COMPUTER Aqua Lung i750TC
Some models can also supply non-essential information such as the current moon phase or weather forecast. But whatever the capabilities of a computer, without a clear and legible display the user is unlikely to be able to interpret the data quickly and efficiently.
A number of display options are available to makers, the latest being organic light emitting diodes (OLEDs). The instrument I've had on test this month uses this technology in its display.
The rectangular-profile Aqua Lung i750TC dive-computer body is constructed from high-grade polymers and has a metal screen surround with a black Physical Vapour Deposition (PVD) finish.
The scroll-through menus and functions are accessed via a three-button navigation interface with a Select button on the right and Mode and Advance buttons on the bottom. The OLED display has full hi-vis colour capabilities with user-settable brightness levels.
The i750TC comes with a buckled elastomer strap and an alternate-user changeable baseplate suitable for bungee wrist-mounting.
The computer is powered from a single user-replaceable 3V CR2 lithium battery. Data transfers and firmware upgrades can be made via a supplied USB download cable or via the computer’s integrated Bluetooth smart technology to either iOS or Android smart devices with an optional Diverlog app.
Optional electronic high-pressure transmitters fitted to regulator first stages can be used to send integrated gas information to the screen in real time.
There are four selectable operating modes: Air, Nitrox, Gauge, and Free Dive. In Nitrox mode, the i750TC can manage three different mixes with up to three separate transmitters (each with individual PO2 set points) on a single dive.
Other features include a three-axis digital compass, an option to select deep stops with a countdown timer, an automatic safety-stop countdown displayed in minutes and seconds, and data-retention to maintain settings and calculations between battery changes.
In addition to audible alarms the OLED display has a green, amber and red traffic-light system to provide colour-coded cautions and warnings.
Using the i750TC on an overseas trip, the first thing to do was to enter my personal parameters. I had saved the user manual onto my laptop, but decided to test the intuitivism of the menu system by going in blind.
I found that I could easily navigate my way around, make adjustments, and set up and select gas mixes. What I struggled with initially was how to select and set the screen brightness, though this turned out to be very easy once I’d taken the time to read the manual.
I had chosen the custom bungee-mount, as I think it’s the most secure way to attach what I regard as risk-critical instruments. The curved profile of the mounting-plate matched the shape of my wrist perfectly, and resulted in an extremely comfortable yet snug and secure fit.
Under water and at depth on the first dive, the bright, crisp digits of the OLED display were very easy to see and read.
At shallower depths where the screen had to compete with bright sunshine, it was less so.
The black PVD finish on the screen-surround helped by not allowing any reflected light to reduce the view, but on occasion I still had to cup my free hand over the screen and shield it from the unwanted sunlight to be able to read the information.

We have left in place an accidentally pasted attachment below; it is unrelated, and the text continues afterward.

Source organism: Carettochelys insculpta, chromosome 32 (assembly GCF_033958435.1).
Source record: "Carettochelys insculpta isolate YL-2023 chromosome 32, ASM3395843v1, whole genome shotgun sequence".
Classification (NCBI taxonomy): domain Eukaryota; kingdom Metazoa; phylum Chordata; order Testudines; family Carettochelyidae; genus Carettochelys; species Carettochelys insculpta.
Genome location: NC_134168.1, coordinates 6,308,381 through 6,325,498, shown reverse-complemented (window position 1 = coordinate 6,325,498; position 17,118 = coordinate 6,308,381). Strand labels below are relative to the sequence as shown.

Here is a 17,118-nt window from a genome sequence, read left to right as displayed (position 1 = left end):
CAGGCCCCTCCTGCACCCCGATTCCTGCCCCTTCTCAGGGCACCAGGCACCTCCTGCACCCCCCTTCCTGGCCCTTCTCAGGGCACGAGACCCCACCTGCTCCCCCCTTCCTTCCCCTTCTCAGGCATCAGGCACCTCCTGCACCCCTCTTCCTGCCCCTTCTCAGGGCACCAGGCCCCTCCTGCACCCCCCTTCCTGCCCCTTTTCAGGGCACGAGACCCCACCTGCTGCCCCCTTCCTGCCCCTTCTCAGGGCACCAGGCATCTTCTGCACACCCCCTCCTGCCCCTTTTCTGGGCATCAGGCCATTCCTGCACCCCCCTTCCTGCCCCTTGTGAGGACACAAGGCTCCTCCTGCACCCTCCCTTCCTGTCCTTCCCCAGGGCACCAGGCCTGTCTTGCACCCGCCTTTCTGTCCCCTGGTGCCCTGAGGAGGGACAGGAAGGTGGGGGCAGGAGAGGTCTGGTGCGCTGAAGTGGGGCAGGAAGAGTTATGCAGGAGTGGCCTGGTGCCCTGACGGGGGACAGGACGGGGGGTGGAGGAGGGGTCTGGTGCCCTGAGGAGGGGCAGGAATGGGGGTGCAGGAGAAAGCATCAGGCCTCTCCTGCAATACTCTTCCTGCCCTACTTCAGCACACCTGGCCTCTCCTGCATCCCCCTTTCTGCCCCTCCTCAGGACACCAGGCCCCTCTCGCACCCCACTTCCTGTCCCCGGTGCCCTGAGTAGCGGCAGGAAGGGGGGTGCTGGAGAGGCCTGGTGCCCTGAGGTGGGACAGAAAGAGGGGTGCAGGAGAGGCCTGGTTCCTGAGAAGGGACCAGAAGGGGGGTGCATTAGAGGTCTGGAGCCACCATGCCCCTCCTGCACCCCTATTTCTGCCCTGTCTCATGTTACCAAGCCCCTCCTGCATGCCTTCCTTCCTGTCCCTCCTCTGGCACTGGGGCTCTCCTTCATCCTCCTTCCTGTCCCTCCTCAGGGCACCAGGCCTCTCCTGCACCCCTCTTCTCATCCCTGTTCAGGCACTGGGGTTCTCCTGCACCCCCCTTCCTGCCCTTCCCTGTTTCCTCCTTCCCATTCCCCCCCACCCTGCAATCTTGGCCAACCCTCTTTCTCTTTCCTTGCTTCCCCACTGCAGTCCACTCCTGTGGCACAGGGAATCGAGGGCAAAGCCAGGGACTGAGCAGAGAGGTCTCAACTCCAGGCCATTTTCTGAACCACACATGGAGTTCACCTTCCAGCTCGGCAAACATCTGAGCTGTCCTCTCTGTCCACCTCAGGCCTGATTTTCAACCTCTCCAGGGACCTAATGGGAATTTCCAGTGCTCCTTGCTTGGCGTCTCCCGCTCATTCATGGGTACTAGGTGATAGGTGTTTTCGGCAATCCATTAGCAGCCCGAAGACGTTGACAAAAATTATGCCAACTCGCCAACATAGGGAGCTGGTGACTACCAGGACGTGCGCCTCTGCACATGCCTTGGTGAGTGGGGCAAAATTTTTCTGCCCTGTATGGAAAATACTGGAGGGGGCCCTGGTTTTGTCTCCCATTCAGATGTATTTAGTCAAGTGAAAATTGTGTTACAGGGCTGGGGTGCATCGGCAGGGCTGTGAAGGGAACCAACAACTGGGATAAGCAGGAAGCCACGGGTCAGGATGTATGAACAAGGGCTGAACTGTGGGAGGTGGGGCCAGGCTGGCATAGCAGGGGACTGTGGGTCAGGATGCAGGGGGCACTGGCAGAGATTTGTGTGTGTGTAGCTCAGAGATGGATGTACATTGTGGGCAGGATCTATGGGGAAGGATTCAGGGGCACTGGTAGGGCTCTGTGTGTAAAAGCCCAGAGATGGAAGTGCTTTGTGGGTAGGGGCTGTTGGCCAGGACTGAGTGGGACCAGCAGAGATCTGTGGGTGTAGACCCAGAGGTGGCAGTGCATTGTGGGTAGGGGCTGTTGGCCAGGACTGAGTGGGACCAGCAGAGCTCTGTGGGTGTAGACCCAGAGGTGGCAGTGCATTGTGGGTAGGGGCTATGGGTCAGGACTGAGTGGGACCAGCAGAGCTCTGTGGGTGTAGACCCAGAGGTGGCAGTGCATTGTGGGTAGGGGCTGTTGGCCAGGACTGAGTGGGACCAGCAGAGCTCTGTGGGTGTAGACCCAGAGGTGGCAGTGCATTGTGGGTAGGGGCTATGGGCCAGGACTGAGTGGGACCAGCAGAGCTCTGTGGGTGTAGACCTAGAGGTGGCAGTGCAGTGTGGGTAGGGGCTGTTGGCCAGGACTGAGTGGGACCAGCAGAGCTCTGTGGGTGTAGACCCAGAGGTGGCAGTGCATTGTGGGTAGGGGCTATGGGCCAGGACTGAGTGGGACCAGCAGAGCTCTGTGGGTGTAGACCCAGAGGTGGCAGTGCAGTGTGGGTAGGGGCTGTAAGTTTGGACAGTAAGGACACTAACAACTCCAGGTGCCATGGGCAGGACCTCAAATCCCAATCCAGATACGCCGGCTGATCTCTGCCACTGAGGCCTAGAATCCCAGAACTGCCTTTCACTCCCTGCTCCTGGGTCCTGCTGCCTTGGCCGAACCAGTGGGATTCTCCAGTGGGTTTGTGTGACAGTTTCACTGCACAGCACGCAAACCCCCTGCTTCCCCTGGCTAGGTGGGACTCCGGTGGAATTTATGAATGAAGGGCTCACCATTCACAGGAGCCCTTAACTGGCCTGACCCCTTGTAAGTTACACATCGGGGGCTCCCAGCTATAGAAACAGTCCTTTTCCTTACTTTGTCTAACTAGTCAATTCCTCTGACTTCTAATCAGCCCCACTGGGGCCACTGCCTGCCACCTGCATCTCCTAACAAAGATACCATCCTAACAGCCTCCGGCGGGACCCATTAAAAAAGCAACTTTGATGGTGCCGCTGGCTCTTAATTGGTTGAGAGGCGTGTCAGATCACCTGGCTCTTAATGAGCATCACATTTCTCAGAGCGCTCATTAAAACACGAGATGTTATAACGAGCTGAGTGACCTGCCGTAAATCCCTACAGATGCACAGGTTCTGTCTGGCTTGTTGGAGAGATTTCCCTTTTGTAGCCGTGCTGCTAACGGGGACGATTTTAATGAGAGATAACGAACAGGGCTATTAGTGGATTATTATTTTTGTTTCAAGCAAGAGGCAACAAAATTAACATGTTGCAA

What I hadn’t realised was that I’d initially left the screen brightness on its default setting of 60%. Doh!
On subsequent dives, and with the brightness set to maximum, all the information was easy to see, even on the surface and in almost direct sunlight.
The three-axis compass needed to be calibrated before I could use it. This took me less than two minutes, automated instructions displayed on the screen making the process a doddle.
I’m a big fan of digital compasses, and this one proved very intuitive and straightforward, and seemed very accurate.
The display has three segments in what is becoming a standard layout of dive data at the top and centre and gas data at the bottom.
I didn’t have a transmitter to pair with the i750TC, which resulted in the letters “SPG” accompanied by a dive-cylinder symbol on the left side, where real-time tank pressures are displayed when a transmitter is used.
Post-dive information is displayed for a short while before the screen automatically shuts down. The information is still on display when the screen is powered up again, with all the countdowns for desaturation and no-fly periods carrying on behind the scenes.
As my eyesight continues to decay with age, I’m drawn increasingly to bright, colourful OLED displays on the dive-computers I choose to use.
I especially like the traffic-light system of cautions and warnings on this i750TC, because a change from green to amber or red instantly attracts attention.
Another feature I enjoyed during the tests was the custom backplate and bungee-mount.
I find bungees infinitely more comfortable, and they keep everything in place without becoming slack and floppy as depth alters the volume of exposure suits.
I found lots to love about the i750TC – the digital compass, intuitive menus and (once I’d sussed it out) the amazing adjustable OLED display to mention a few.
However, call me an old-fashioned Scrooge but I couldn’t bring myself to part with nearly £20 on apps for my phone and tablet to log my dives, view the profiles and share them on social media.
Instead I downloaded the free “Lite” version, without all the social-media sharing features.
PRICE: i750TC £663. Diverlog app £18.99. Hoseless transmitter £204
POWER: User-changeable 3V CR2 li-ion battery
DISPLAY: High-visibility segmented OLED
MOUNTING OPTIONS: Strap and buckle (standard). Backplate and bungee (supplied)
MODES: Air, Nitrox, Gauge, Freedive
GASES: Three nitrox mixes up to 100%
GAS SWITCHING: Yes
HOSELESS INTEGRATION: Yes
CONTACT: www.aqualung.com/uk, App www.ediverlog.com
DIVER GUIDE 9/10